“What a talent Kwiatkowski is. Younger than Sagan by several months, the Polish phenom has proven himself capable in single day races as well as Grand Tours and must surely be seen as the finest young talent in the sport right now.”
I wrote that paragraph in the days after Michal Kwiatkowski’s World Championship victory back in September 2014. His mega-talent was evident then and he’s done little to disappoint since. A consistent performer across an entire season, Kwiatkowski has shown an ability to finish high up in Grand Tours, week long stage races, hilly classics in the Ardennes, and cobbled classics in Flanders.
This past winter Kwiatkowski moved to Team Sky and many wondered what this would mean for his rounded ability under the strict stewardship of the Sky machine, but he hasn’t disappointed. High placings in early season Spanish races, three top 10s at the Tirreno-Adriatico, a superb attack at Milan-San Remo, and then over the Easter long weekend a superb victory on the cobbled roads of Flanders in the E3 Harelbeke in a two-up sprint against the much hyped Peter Sagan. The pair got clear on a climb with 30km left, worked together to distance a pack of select favourites and contested a sprint in which Kwiatkowski comfortably won when he caught Sagan napping in the lead-out position.
But that hype of which I speak of that surrounds Sagan and which seen him as the outright favourite in their two-up sprint before it began, deserves all the hype he gets. He puts himself in a position to win almost every time he races a bicycle and he is, of course, the reigning World Champion, but when you look at how easily Kwiatkowski beat him on Saturday, you cannot help but wonder why the Pole isn’t himself considered the most complete rider in the sport?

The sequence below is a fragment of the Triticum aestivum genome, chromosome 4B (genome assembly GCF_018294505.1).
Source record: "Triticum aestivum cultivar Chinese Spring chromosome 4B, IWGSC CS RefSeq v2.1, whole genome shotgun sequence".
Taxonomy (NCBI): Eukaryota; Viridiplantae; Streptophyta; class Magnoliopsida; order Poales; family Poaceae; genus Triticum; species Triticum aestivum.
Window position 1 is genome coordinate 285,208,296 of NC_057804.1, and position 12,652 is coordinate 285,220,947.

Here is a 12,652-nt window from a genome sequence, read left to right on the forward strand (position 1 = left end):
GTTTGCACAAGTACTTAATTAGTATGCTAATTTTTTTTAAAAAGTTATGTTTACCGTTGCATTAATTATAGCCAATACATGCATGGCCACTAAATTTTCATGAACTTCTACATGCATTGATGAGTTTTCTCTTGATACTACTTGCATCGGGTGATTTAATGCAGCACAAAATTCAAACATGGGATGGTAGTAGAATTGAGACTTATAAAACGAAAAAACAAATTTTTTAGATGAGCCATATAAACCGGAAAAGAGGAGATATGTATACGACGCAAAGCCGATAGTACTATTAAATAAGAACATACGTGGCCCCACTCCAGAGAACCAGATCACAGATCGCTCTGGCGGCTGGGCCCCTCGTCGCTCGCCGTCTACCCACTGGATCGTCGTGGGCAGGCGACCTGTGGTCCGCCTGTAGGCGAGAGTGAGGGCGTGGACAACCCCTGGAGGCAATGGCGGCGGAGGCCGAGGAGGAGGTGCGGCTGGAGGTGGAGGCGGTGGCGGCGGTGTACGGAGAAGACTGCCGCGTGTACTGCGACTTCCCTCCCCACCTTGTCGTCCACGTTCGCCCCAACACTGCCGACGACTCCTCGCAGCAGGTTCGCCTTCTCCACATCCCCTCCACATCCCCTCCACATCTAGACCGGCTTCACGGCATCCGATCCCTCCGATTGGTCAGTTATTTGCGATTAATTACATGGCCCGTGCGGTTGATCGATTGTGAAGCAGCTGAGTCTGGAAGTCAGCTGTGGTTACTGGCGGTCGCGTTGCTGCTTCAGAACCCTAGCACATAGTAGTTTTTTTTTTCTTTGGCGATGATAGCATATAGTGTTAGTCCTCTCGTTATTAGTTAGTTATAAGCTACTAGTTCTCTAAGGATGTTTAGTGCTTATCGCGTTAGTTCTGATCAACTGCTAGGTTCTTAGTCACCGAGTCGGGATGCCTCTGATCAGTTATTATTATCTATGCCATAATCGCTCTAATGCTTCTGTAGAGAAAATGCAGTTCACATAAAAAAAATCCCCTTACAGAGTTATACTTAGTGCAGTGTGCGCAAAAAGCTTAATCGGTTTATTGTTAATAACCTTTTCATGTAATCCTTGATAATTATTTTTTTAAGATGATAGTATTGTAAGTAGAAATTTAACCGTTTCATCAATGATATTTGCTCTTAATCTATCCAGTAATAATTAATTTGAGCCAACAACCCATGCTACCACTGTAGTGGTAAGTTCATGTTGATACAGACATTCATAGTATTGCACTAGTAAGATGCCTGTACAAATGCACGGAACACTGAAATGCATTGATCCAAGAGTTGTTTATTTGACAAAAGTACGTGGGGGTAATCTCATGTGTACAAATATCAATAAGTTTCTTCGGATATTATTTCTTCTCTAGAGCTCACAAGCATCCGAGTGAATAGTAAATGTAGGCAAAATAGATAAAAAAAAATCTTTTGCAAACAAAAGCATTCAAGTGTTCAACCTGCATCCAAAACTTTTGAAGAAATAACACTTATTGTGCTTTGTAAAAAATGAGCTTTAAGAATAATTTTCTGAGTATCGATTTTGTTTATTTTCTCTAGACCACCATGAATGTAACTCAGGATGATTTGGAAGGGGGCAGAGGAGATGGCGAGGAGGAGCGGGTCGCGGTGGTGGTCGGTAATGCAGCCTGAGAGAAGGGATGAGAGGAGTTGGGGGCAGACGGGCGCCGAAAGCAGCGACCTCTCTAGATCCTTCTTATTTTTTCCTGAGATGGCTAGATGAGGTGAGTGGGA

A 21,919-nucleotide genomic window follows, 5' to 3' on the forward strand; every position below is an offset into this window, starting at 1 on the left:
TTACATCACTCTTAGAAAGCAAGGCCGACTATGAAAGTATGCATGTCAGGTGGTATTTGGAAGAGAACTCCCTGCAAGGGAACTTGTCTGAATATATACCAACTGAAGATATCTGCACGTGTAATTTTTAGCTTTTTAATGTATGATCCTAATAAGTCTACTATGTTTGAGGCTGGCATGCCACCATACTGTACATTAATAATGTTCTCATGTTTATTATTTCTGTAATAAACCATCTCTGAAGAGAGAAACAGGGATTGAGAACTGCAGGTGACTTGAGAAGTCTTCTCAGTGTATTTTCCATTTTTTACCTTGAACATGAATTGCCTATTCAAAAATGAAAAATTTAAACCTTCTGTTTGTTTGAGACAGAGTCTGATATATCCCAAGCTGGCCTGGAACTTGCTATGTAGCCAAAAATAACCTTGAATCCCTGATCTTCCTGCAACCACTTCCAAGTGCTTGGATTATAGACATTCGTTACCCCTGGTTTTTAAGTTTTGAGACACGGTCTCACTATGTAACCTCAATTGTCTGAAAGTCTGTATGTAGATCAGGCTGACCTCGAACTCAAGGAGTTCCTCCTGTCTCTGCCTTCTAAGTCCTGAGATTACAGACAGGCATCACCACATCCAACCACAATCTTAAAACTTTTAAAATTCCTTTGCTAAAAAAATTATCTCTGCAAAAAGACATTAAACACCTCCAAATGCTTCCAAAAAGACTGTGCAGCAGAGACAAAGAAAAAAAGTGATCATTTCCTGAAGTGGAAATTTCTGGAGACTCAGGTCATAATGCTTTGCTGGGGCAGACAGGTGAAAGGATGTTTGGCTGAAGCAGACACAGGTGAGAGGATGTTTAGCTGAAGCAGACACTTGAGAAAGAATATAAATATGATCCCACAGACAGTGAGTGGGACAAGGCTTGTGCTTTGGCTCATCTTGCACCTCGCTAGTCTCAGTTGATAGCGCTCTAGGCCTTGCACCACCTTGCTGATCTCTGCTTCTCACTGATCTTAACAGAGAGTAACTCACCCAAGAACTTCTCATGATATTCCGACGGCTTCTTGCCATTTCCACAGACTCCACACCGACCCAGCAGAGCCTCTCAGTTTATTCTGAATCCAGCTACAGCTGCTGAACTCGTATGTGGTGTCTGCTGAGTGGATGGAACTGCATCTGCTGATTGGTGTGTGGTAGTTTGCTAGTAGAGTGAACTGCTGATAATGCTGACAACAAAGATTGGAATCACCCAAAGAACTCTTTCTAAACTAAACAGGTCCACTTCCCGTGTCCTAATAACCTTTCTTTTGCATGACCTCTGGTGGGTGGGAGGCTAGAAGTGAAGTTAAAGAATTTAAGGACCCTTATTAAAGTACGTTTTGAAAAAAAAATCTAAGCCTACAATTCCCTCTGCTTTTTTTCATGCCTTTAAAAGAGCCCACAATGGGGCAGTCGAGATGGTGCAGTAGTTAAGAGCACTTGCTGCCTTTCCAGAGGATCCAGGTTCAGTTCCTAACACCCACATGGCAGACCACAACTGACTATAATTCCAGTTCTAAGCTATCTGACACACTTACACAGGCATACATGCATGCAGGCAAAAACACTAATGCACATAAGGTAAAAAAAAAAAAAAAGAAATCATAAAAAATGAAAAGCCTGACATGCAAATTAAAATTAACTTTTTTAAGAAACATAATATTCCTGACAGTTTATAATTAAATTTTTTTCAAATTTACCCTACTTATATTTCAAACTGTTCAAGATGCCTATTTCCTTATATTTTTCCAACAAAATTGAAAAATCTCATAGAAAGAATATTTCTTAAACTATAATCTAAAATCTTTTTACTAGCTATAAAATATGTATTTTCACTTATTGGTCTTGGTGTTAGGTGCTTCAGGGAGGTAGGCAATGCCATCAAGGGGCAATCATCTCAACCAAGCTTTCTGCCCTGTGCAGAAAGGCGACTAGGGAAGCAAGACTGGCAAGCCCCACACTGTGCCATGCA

Consider it: How many riders will enter the Tour of Flanders next week and Liège-Bastogne-Liège in the Ardennes next month with designs on winning them both, then later look with GC ambitions to week long stage races and later go to the Tour de France in service of Chris Froome in the high mountains with the potential of a high placing overall?
I’ll tell you: None.
To be fair to Sagan, either man deserves the honour of the most complete rider. Sagan’s palmares tells you all you need to know and as far as top placings go, is all but unmatched in the sport today. He featured in the top 5 in about half the stages in last years Tour de France, and he easily won the Green jersey again; he finished last year winning the World Championship, and this season had finished 2nd at the Omloop and E3 with a 4th at the Strade Bianche before getting back to winning ways in Sunday’s Gent-Wevelgem, a race from which Kwiatkowski was absent. That’s his second victory in GW to go with a previous cobbled classic win at E3 in 2014.
But look too at Kwiatkowski, the man who supposedly shocked the odds in that two-up sprint on Friday: He won Strade Bianche in 2014 and also took a World Championship the same year; he was also 3rd in Fleche Wallonne and Liège–Bastogne–Liège that season and 1st in the Amstel Gold the following year. He has previously finished 2nd overall at Paris-Nice and 4th at Tirreno Adriatico, and he has even placed 11th overall in the Tour de France.
At the age of 25, Kwiatkowski has shown his huge versatility as a rider and the E3 win on the cobbles only affirmed how far that versatility stretches.
Of course, like Sagan, neither man has a Monument classic to his name and both now will be hoping to set that straight next weekend. Beyond that Sagan will go for Paris-Roubaix while Kwiatkowski, who will miss the Hell of the North, will make a run at the hillier Liège–Bastogne–Liège in the Ardennes.
Rider of the week
Some might be surprised to hear that I haven’t gone with Peter Sagan after his Gent-Wevelgem win and 2nd place at E3, nor the E3 winner Michal Kwiatkowski, who I have just spent several paragraphs above in praise of, but rather with Thibaut Pinot. The Frenchman won the overall at the three stage Criterium International and did so by winning the time-trial and the mountain stages in dominant fashion. No the Critermium International didn’t have the depth of field that the two classic races had, but nor has Pinot been considered much of a man against the clock before this season. The young Frenchman is showing excellent early season form. Cue the French hyperbole machine!